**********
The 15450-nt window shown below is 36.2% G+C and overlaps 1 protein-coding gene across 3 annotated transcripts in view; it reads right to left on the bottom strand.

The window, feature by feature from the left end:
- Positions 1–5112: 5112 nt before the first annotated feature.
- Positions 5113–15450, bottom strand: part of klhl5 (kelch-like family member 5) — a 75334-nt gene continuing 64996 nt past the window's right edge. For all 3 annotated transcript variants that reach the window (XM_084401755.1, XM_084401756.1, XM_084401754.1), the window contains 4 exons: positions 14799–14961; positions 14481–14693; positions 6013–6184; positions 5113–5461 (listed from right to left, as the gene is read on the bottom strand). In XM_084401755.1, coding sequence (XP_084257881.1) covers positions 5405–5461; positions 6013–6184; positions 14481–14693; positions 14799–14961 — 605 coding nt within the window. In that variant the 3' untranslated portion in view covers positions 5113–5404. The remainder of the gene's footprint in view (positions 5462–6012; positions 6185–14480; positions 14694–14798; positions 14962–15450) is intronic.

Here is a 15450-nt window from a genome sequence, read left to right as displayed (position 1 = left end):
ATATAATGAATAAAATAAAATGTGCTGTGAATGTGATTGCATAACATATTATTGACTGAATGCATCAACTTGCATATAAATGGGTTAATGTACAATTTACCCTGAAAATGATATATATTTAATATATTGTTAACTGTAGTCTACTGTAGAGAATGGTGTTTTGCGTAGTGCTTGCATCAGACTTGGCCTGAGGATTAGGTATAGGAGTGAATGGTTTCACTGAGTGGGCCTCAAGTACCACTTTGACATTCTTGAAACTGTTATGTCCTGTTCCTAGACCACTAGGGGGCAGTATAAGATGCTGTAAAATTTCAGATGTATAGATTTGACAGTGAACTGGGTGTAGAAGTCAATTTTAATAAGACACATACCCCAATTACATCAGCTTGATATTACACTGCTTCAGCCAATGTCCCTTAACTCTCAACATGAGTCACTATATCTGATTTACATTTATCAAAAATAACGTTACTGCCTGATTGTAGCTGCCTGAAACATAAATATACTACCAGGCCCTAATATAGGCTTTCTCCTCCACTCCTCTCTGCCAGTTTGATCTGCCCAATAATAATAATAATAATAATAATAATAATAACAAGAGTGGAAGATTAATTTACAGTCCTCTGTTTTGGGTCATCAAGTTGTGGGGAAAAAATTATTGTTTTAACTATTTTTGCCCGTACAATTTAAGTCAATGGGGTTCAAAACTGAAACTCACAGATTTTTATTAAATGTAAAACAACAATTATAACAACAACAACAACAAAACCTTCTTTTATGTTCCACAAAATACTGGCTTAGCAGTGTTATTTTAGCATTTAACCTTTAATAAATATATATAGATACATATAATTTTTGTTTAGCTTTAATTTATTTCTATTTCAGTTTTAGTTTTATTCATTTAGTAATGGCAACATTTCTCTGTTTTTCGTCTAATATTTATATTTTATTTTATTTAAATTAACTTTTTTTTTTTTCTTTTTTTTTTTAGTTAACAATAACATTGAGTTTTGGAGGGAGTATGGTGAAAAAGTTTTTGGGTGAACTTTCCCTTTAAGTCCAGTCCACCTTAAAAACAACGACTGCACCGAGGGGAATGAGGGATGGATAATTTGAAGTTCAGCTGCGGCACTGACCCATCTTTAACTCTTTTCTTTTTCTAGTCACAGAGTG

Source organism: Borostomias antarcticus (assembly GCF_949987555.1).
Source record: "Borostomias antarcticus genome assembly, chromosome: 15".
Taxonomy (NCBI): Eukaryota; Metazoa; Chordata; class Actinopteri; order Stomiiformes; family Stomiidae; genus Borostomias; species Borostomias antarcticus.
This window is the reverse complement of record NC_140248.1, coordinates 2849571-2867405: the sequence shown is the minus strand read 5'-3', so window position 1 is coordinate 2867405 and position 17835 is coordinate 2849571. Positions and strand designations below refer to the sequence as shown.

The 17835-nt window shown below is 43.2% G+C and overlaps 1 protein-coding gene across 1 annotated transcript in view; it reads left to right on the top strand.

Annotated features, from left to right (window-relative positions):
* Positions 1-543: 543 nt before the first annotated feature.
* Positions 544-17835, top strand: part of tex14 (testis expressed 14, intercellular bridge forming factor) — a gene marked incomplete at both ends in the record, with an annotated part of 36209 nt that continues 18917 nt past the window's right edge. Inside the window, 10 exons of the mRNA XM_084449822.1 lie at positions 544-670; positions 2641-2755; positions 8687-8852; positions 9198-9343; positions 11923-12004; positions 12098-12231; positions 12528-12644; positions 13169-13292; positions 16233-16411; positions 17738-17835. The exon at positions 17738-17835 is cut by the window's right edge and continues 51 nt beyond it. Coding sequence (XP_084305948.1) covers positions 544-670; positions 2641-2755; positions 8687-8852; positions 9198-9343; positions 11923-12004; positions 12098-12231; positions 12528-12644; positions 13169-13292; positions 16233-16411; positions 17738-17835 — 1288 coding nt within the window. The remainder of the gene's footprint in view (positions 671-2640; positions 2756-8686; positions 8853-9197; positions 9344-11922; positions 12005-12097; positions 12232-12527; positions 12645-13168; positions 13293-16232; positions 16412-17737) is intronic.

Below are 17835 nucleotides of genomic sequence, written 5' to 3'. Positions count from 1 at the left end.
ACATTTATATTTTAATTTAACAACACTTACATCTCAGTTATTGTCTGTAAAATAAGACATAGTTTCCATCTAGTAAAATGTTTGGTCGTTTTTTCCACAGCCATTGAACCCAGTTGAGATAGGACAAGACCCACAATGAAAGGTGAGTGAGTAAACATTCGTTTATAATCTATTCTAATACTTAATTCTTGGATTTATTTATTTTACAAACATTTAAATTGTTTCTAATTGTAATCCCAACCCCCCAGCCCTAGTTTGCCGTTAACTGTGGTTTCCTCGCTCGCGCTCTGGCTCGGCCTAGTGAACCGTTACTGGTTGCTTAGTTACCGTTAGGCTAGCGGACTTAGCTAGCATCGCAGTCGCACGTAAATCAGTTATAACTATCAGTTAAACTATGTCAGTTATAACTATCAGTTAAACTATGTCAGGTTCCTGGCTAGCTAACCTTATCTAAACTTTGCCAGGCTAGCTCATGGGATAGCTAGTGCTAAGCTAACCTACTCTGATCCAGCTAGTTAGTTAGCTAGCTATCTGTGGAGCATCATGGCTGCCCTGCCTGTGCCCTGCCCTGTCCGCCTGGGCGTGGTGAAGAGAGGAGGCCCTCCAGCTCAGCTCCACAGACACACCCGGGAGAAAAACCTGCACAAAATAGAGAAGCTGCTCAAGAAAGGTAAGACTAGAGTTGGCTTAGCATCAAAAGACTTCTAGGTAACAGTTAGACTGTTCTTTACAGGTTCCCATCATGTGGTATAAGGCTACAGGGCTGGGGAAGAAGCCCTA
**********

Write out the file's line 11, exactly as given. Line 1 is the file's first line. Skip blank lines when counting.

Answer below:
The 17835-nt window shown below is 43.2% G+C and overlaps 1 protein-coding gene across 1 annotated transcript in view; it reads left to right on the top strand.